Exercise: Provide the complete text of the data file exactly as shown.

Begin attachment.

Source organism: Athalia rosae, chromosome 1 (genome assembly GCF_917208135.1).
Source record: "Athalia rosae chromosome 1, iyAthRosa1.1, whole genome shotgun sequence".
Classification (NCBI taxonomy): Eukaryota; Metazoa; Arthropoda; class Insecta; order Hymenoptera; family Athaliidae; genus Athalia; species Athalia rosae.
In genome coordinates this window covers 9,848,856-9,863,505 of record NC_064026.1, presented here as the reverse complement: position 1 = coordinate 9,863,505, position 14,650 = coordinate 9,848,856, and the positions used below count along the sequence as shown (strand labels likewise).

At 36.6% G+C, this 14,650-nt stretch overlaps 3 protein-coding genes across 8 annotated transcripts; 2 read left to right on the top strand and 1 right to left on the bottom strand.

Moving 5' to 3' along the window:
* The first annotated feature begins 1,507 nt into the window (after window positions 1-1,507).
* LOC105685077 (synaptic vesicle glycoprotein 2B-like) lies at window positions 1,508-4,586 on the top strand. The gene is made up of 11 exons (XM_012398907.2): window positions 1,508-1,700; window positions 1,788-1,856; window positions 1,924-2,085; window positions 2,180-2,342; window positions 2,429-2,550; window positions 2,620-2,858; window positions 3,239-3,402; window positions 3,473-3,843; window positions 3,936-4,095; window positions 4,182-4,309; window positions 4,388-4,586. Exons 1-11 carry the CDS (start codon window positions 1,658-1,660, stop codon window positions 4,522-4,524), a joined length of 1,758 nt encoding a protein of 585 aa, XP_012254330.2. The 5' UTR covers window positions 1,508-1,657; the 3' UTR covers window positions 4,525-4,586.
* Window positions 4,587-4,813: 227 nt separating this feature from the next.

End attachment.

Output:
Source organism: Athalia rosae, chromosome 1 (genome assembly GCF_917208135.1).
Source record: "Athalia rosae chromosome 1, iyAthRosa1.1, whole genome shotgun sequence".
Classification (NCBI taxonomy): Eukaryota; Metazoa; Arthropoda; class Insecta; order Hymenoptera; family Athaliidae; genus Athalia; species Athalia rosae.
In genome coordinates this window covers 9,848,856-9,863,505 of record NC_064026.1, presented here as the reverse complement: position 1 = coordinate 9,863,505, position 14,650 = coordinate 9,848,856, and the positions used below count along the sequence as shown (strand labels likewise).

At 36.6% G+C, this 14,650-nt stretch overlaps 3 protein-coding genes across 8 annotated transcripts; 2 read left to right on the top strand and 1 right to left on the bottom strand.

Moving 5' to 3' along the window:
* The first annotated feature begins 1,507 nt into the window (after window positions 1-1,507).
* LOC105685077 (synaptic vesicle glycoprotein 2B-like) lies at window positions 1,508-4,586 on the top strand. The gene is made up of 11 exons (XM_012398907.2): window positions 1,508-1,700; window positions 1,788-1,856; window positions 1,924-2,085; window positions 2,180-2,342; window positions 2,429-2,550; window positions 2,620-2,858; window positions 3,239-3,402; window positions 3,473-3,843; window positions 3,936-4,095; window positions 4,182-4,309; window positions 4,388-4,586. Exons 1-11 carry the CDS (start codon window positions 1,658-1,660, stop codon window positions 4,522-4,524), a joined length of 1,758 nt encoding a protein of 585 aa, XP_012254330.2. The 5' UTR covers window positions 1,508-1,657; the 3' UTR covers window positions 4,525-4,586.
* Window positions 4,587-4,813: 227 nt separating this feature from the next.